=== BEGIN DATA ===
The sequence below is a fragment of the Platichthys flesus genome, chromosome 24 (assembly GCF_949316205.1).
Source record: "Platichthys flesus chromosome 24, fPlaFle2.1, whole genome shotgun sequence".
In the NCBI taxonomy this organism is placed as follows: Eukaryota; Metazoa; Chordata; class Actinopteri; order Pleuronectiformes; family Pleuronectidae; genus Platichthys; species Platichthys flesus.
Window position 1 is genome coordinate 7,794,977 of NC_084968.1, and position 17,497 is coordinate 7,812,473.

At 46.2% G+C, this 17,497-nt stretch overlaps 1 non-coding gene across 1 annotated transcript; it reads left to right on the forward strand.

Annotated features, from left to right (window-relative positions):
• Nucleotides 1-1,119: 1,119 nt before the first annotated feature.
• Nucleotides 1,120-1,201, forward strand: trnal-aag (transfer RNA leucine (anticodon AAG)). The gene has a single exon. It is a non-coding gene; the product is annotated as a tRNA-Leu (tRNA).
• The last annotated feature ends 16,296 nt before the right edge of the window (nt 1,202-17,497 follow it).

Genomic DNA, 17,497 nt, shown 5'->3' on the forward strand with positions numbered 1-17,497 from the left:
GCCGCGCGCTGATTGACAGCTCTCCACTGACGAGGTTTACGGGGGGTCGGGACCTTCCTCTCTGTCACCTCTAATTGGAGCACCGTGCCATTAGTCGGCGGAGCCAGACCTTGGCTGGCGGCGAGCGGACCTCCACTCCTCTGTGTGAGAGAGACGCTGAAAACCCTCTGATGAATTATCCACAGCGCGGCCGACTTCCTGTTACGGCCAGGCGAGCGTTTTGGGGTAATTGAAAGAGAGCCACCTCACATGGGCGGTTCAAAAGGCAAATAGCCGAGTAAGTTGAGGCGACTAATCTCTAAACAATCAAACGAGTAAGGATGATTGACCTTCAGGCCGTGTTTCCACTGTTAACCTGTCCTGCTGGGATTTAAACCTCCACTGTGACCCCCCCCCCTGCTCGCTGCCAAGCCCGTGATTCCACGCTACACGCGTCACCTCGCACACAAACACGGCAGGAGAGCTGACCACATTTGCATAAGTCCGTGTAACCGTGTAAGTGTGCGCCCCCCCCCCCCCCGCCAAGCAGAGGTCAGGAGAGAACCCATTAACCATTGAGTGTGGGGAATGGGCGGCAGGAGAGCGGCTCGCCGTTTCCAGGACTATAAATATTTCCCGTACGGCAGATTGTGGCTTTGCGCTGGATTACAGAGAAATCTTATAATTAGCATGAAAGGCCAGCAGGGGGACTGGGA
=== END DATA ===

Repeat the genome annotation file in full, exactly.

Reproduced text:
The sequence below is a fragment of the Platichthys flesus genome, chromosome 24 (assembly GCF_949316205.1).
Source record: "Platichthys flesus chromosome 24, fPlaFle2.1, whole genome shotgun sequence".
In the NCBI taxonomy this organism is placed as follows: Eukaryota; Metazoa; Chordata; class Actinopteri; order Pleuronectiformes; family Pleuronectidae; genus Platichthys; species Platichthys flesus.
Window position 1 is genome coordinate 7,794,977 of NC_084968.1, and position 17,497 is coordinate 7,812,473.

At 46.2% G+C, this 17,497-nt stretch overlaps 1 non-coding gene across 1 annotated transcript; it reads left to right on the forward strand.

Annotated features, from left to right (window-relative positions):
• Nucleotides 1-1,119: 1,119 nt before the first annotated feature.
• Nucleotides 1,120-1,201, forward strand: trnal-aag (transfer RNA leucine (anticodon AAG)). The gene has a single exon. It is a non-coding gene; the product is annotated as a tRNA-Leu (tRNA).
• The last annotated feature ends 16,296 nt before the right edge of the window (nt 1,202-17,497 follow it).

Genomic DNA, 17,497 nt, shown 5'->3' on the forward strand with positions numbered 1-17,497 from the left:
GCCGCGCGCTGATTGACAGCTCTCCACTGACGAGGTTTACGGGGGGTCGGGACCTTCCTCTCTGTCACCTCTAATTGGAGCACCGTGCCATTAGTCGGCGGAGCCAGACCTTGGCTGGCGGCGAGCGGACCTCCACTCCTCTGTGTGAGAGAGACGCTGAAAACCCTCTGATGAATTATCCACAGCGCGGCCGACTTCCTGTTACGGCCAGGCGAGCGTTTTGGGGTAATTGAAAGAGAGCCACCTCACATGGGCGGTTCAAAAGGCAAATAGCCGAGTAAGTTGAGGCGACTAATCTCTAAACAATCAAACGAGTAAGGATGATTGACCTTCAGGCCGTGTTTCCACTGTTAACCTGTCCTGCTGGGATTTAAACCTCCACTGTGACCCCCCCCCCTGCTCGCTGCCAAGCCCGTGATTCCACGCTACACGCGTCACCTCGCACACAAACACGGCAGGAGAGCTGACCACATTTGCATAAGTCCGTGTAACCGTGTAAGTGTGCGCCCCCCCCCCCCCCGCCAAGCAGAGGTCAGGAGAGAACCCATTAACCATTGAGTGTGGGGAATGGGCGGCAGGAGAGCGGCTCGCCGTTTCCAGGACTATAAATATTTCCCGTACGGCAGATTGTGGCTTTGCGCTGGATTACAGAGAAATCTTATAATTAGCATGAAAGGCCAGCAGGGGGACTGGGA